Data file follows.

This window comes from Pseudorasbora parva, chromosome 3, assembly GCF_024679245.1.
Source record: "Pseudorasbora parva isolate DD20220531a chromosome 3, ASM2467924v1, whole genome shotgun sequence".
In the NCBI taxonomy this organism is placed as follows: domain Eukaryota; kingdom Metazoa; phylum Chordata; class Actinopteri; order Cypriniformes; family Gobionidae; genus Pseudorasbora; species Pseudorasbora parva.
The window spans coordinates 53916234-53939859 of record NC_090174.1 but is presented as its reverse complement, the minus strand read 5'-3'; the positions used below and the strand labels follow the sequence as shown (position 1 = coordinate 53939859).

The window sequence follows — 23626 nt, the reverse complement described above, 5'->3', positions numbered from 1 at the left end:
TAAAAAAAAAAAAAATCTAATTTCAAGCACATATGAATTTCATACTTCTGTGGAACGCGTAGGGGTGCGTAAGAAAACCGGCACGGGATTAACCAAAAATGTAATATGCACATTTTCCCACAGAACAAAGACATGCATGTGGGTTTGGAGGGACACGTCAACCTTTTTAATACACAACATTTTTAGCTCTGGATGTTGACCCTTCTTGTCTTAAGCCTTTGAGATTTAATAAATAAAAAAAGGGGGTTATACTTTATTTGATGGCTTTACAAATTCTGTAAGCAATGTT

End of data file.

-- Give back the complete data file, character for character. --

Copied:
This window comes from Pseudorasbora parva, chromosome 3, assembly GCF_024679245.1.
Source record: "Pseudorasbora parva isolate DD20220531a chromosome 3, ASM2467924v1, whole genome shotgun sequence".
In the NCBI taxonomy this organism is placed as follows: domain Eukaryota; kingdom Metazoa; phylum Chordata; class Actinopteri; order Cypriniformes; family Gobionidae; genus Pseudorasbora; species Pseudorasbora parva.
The window spans coordinates 53916234-53939859 of record NC_090174.1 but is presented as its reverse complement, the minus strand read 5'-3'; the positions used below and the strand labels follow the sequence as shown (position 1 = coordinate 53939859).

The window sequence follows — 23626 nt, the reverse complement described above, 5'->3', positions numbered from 1 at the left end:
TAAAAAAAAAAAAAATCTAATTTCAAGCACATATGAATTTCATACTTCTGTGGAACGCGTAGGGGTGCGTAAGAAAACCGGCACGGGATTAACCAAAAATGTAATATGCACATTTTCCCACAGAACAAAGACATGCATGTGGGTTTGGAGGGACACGTCAACCTTTTTAATACACAACATTTTTAGCTCTGGATGTTGACCCTTCTTGTCTTAAGCCTTTGAGATTTAATAAATAAAAAAAGGGGGTTATACTTTATTTGATGGCTTTACAAATTCTGTAAGCAATGTT